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Throne speech signals new First Nations era

The 15-minute throne speech, entitled Making Real Change Happen, didn’t contain any surprises to onlookers, but reiterated Trudeau’s and his party’s commitment to a number of campaign promises: tax cuts for the middle class, a greater focus on global peacekeeping and health reform with the provinces were among the key priorities.

The newly elected Liberal government is heralding what it hopes will be a new era of mutual co-operation and respect with Canada’s Aboriginal Peoples.

Canada Prime Minister Justin Trudeau’s government has formally opened the new session of Parliament, setting into motion plans made during the country’s election campaign while acknowledging challenging economic times. He says his support for the legalization of marijuana is influenced by the fate of his late brother, who was charged with drug possession for having “a tiny amount” of weed before his death in an avalanche in 1998.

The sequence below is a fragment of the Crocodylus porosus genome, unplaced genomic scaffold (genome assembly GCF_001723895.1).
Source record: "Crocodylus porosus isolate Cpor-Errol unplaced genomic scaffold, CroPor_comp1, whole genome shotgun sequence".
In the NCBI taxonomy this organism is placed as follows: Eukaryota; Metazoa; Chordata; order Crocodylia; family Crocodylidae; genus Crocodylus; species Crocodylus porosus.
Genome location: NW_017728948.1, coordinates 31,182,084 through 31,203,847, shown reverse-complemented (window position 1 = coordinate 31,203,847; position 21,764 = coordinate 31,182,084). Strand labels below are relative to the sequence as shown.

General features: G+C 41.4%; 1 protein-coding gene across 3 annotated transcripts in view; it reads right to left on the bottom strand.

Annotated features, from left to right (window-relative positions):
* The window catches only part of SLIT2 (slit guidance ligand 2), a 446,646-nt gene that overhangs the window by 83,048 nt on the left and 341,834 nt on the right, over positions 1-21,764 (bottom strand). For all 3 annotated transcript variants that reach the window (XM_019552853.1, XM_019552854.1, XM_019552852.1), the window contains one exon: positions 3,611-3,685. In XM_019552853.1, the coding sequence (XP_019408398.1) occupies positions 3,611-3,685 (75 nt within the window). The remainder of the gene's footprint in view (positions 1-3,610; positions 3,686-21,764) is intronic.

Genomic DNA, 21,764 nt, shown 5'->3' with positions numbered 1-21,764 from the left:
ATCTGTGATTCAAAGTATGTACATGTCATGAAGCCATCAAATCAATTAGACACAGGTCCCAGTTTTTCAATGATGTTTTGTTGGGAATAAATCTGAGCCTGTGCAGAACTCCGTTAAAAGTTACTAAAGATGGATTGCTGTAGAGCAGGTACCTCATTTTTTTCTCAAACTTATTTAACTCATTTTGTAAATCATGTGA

The formal announcement, delivered just hours after fresh data showed the economy was struggling, made no mention of whether the Liberals would stick to their campaign pledge to limit budget deficits to C$10 billion (£5 billion) a year.

However, it also signaled a return to a policy the previous government was more lukewarm about.

The government committed during the election to working with provinces and territories on carbon prices and emissions-reduction targets. To date, the Liberals haven’t said what they will be because of the need to consult with provincial and territorial premiers.

Ambrose did say she was encouraged by a promise of legislation to address survivors of domestic abuse and sexual assault and by the commitment to improve relations with First Nations.

The new Parliament faces its first Question Period on Monday. Then the House will rise by Friday and not return until January the 25th.



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